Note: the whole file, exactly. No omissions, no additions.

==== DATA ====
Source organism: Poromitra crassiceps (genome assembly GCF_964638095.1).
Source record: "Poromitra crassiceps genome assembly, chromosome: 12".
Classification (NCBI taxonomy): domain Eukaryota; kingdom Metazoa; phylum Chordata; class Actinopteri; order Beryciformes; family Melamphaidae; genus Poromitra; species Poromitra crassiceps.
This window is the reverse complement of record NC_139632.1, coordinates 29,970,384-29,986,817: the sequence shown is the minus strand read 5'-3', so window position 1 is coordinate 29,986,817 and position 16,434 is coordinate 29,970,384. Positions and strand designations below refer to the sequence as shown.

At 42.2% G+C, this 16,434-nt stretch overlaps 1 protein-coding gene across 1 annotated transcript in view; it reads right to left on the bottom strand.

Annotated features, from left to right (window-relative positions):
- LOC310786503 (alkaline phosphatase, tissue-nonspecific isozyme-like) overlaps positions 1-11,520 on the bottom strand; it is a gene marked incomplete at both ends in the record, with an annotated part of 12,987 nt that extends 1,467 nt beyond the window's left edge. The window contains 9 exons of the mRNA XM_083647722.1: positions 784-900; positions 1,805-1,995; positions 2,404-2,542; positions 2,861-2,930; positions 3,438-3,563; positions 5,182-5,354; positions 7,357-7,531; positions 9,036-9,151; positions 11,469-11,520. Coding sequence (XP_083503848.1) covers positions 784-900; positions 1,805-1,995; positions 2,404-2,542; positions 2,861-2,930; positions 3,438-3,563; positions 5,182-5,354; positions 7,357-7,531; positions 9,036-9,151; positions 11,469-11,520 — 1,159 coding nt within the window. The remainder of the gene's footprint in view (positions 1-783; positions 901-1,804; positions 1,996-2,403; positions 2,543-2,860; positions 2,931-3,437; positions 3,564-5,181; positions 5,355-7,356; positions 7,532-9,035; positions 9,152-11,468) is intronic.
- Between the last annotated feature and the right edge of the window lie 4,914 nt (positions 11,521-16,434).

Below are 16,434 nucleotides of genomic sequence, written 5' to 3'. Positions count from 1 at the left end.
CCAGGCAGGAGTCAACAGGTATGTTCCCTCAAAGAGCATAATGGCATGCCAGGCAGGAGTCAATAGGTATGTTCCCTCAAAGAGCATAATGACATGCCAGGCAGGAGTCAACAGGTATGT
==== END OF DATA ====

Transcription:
Source organism: Poromitra crassiceps (genome assembly GCF_964638095.1).
Source record: "Poromitra crassiceps genome assembly, chromosome: 12".
Classification (NCBI taxonomy): domain Eukaryota; kingdom Metazoa; phylum Chordata; class Actinopteri; order Beryciformes; family Melamphaidae; genus Poromitra; species Poromitra crassiceps.
This window is the reverse complement of record NC_139632.1, coordinates 29,970,384-29,986,817: the sequence shown is the minus strand read 5'-3', so window position 1 is coordinate 29,986,817 and position 16,434 is coordinate 29,970,384. Positions and strand designations below refer to the sequence as shown.

At 42.2% G+C, this 16,434-nt stretch overlaps 1 protein-coding gene across 1 annotated transcript in view; it reads right to left on the bottom strand.

Annotated features, from left to right (window-relative positions):
- LOC310786503 (alkaline phosphatase, tissue-nonspecific isozyme-like) overlaps positions 1-11,520 on the bottom strand; it is a gene marked incomplete at both ends in the record, with an annotated part of 12,987 nt that extends 1,467 nt beyond the window's left edge. The window contains 9 exons of the mRNA XM_083647722.1: positions 784-900; positions 1,805-1,995; positions 2,404-2,542; positions 2,861-2,930; positions 3,438-3,563; positions 5,182-5,354; positions 7,357-7,531; positions 9,036-9,151; positions 11,469-11,520. Coding sequence (XP_083503848.1) covers positions 784-900; positions 1,805-1,995; positions 2,404-2,542; positions 2,861-2,930; positions 3,438-3,563; positions 5,182-5,354; positions 7,357-7,531; positions 9,036-9,151; positions 11,469-11,520 — 1,159 coding nt within the window. The remainder of the gene's footprint in view (positions 1-783; positions 901-1,804; positions 1,996-2,403; positions 2,543-2,860; positions 2,931-3,437; positions 3,564-5,181; positions 5,355-7,356; positions 7,532-9,035; positions 9,152-11,468) is intronic.
- Between the last annotated feature and the right edge of the window lie 4,914 nt (positions 11,521-16,434).

Below are 16,434 nucleotides of genomic sequence, written 5' to 3'. Positions count from 1 at the left end.
CCAGGCAGGAGTCAACAGGTATGTTCCCTCAAAGAGCATAATGGCATGCCAGGCAGGAGTCAATAGGTATGTTCCCTCAAAGAGCATAATGACATGCCAGGCAGGAGTCAACAGGTATGT